Philtrum Filtering

In last Friday’s article (
Deckchair of Death
) I used the word Filtrum (or Philtrum it depends on your personal spelling preference) which is a pretty interesting word.

The Philtrum is the small groove that sits underneath your nose. And it’s interesting mainly because of what it means for search on the web*.

During perhaps 2000 / 2001 there was an advert made by British Telecom that was aimed at promoting the internet. In the advert a young girl walked into the center of the coliseum and was faced with millions of different people sitting there looking at her. The girl then piped up with a question which was, “What do you call the thing between your nose and your mouth”. Everyone in the coliseum goes quiet and then a guy stands up (wearing a lab coat) and says “It’s called a Philtrum”. And then the advert went on to extol the value of the internet as the place where you can find the answer to anything.

The interesting thing about that advert to me at the time was the at that precise moment there wasn’t a way to find the answer to that question on the internet. In fact it’s still the pretty much the case now. One of the hardest things to find information about on the internet is the collective group of “thing’s you don’t know the right name for”. It used to be joined by “things you don’t know how to spell” but Google solved that one so well that I know people who use Google as a spellchecker.

The big problem is that with this and many other things if you don’t know the exact right question then you won’t find the answer. Basically your only chance is if there happens to be an article which is titled with the question.

So say we actually plug “What do you call the thing between your nose and your mouth” with or without quotes into the major search engines. Google, Yahoo and Microsoft Live all say no-way to it, with quotes they all say “no pages found” and without quotes they return answers which are equally useless. However ask does have the answer to the question the only article it returns whether you’ve put the question in quotes or not is the exact right one and bizarrely is an article about how best to search for an answer to the question. Actually to be fair to Yahoo the answer is the third one in the list if you don’t include quotes but that may just be because the page is actually on Yahoo!

My main point is that while they’ve got better in many ways no search engine other than ask have really dealt with this problem properly. Ask, unfortunately, still doesn’t return for me the best results in a normal search. So I wonder if the answer really is to have to recognise this is a special kind of search and return a different kind of page? I don’t know, but the problem remains as difficult as it once was – at least it does for Google.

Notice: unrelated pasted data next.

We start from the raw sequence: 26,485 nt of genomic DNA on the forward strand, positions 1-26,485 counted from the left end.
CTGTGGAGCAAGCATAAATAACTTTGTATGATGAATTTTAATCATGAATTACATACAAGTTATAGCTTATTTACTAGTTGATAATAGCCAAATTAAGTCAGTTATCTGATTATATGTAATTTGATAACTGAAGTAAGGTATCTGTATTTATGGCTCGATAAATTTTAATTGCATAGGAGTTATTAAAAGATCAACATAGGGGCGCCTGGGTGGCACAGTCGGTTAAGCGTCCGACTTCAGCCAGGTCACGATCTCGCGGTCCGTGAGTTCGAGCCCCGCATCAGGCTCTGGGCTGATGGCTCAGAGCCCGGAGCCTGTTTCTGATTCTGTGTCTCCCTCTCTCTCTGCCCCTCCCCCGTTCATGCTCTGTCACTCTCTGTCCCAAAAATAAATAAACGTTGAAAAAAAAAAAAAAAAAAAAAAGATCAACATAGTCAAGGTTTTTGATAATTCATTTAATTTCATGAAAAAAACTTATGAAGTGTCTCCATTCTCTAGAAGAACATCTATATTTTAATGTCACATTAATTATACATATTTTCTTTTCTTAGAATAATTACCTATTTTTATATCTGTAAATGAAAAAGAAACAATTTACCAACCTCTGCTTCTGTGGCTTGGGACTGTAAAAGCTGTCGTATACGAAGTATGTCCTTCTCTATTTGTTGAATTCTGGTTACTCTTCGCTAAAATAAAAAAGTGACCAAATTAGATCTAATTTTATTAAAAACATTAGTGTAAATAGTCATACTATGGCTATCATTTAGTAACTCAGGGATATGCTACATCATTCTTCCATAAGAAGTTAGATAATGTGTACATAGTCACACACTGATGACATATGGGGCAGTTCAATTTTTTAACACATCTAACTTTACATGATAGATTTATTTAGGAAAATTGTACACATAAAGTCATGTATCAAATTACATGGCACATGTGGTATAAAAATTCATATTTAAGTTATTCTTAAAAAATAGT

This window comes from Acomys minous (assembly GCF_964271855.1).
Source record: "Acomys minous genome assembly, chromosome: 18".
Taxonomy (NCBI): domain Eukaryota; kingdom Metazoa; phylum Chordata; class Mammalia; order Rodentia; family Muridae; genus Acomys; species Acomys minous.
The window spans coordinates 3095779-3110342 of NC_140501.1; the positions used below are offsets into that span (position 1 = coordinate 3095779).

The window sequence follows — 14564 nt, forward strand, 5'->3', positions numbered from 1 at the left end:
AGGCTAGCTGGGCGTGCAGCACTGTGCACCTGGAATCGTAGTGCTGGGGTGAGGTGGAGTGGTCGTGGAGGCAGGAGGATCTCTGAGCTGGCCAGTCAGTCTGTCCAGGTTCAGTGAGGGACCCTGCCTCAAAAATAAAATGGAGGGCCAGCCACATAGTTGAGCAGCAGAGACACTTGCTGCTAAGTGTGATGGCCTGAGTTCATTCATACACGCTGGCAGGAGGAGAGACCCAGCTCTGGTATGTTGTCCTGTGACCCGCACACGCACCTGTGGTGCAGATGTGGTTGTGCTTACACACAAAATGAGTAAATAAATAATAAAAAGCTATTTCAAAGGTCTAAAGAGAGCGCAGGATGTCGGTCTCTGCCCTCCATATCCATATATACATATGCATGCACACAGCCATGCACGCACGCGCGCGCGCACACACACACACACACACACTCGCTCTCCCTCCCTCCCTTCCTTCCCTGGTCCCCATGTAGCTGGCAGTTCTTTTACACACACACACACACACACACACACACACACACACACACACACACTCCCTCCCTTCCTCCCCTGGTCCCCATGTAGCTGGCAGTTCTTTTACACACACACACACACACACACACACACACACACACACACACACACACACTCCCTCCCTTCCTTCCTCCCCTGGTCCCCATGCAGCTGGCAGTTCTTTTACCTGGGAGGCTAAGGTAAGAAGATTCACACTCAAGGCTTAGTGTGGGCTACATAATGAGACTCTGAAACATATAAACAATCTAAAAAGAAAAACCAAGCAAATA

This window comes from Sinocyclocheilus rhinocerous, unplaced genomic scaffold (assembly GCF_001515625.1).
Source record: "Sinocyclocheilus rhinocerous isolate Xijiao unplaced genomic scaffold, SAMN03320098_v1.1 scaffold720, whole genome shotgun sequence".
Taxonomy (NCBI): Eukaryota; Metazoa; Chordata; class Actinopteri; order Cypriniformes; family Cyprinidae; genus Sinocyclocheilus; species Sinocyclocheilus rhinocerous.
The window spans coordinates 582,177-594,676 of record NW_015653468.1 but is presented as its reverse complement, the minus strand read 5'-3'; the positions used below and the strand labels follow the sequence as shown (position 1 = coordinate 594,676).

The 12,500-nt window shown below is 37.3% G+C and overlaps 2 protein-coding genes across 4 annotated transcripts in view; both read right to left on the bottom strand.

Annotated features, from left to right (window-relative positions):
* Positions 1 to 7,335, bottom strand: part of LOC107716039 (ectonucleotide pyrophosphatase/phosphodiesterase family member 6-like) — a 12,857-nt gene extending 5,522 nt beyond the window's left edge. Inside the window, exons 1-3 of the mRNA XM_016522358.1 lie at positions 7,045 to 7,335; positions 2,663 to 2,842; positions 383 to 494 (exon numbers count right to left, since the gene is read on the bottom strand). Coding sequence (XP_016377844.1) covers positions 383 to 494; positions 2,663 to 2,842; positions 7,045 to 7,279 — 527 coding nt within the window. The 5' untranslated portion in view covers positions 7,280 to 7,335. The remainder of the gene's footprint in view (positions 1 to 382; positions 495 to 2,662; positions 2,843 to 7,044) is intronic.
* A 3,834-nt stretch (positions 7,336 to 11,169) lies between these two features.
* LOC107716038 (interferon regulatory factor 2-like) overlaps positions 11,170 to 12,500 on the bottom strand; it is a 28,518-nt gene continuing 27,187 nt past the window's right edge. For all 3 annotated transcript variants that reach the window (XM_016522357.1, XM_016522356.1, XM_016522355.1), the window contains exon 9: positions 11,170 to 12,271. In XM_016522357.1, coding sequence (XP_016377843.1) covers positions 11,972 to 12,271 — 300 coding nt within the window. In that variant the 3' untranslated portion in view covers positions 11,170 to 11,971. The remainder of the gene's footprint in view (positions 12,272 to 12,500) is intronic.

*There’s another interesting thing too. According to Jewish tradition, in the womb every baby is taught all of the wisdom of the world by an angel, and then just before the baby is born the angel touches the baby on the upper lip (to shh the baby) which makes it forget everything it has been taught. Sadly the Talmud is silent on why this occurs. Maybe because it is bonkers.

One thought on “Philtrum Filtering

  1. Nick Ollivère says:

    I think it must be impossible to ever devise a search engine for things you don’t know the name of. The same way that if you’re looking for ‘phobia’ in the dictionary amongst the ‘f’ section, you’ll never find it. Some things, it seems, can’t be solved. You could set up a website teaching people how to ask the right questions to search engines, or you could set up a website of every single bit of bizarre information people need to know, and index it thoroughly. Still, you might miss something… If you there’s something you don’t know, and you don’t know how to phrase the right question about it, there is the possibility that you’ll never know the answer, which is quite scary, and which leads me on to…Free will, which you posted about earlier. I think the most interesting angle on this is the psychological one: if I buy myself a new set of curtains in a shop how do I know that it was my own, totally free, decision that chose them? It could also have been the weight of everything I have experienced, my culture and upbringing, and everyone in history affecting that, leading me to the choice. Accordingly, I did not choose them for myself at all.

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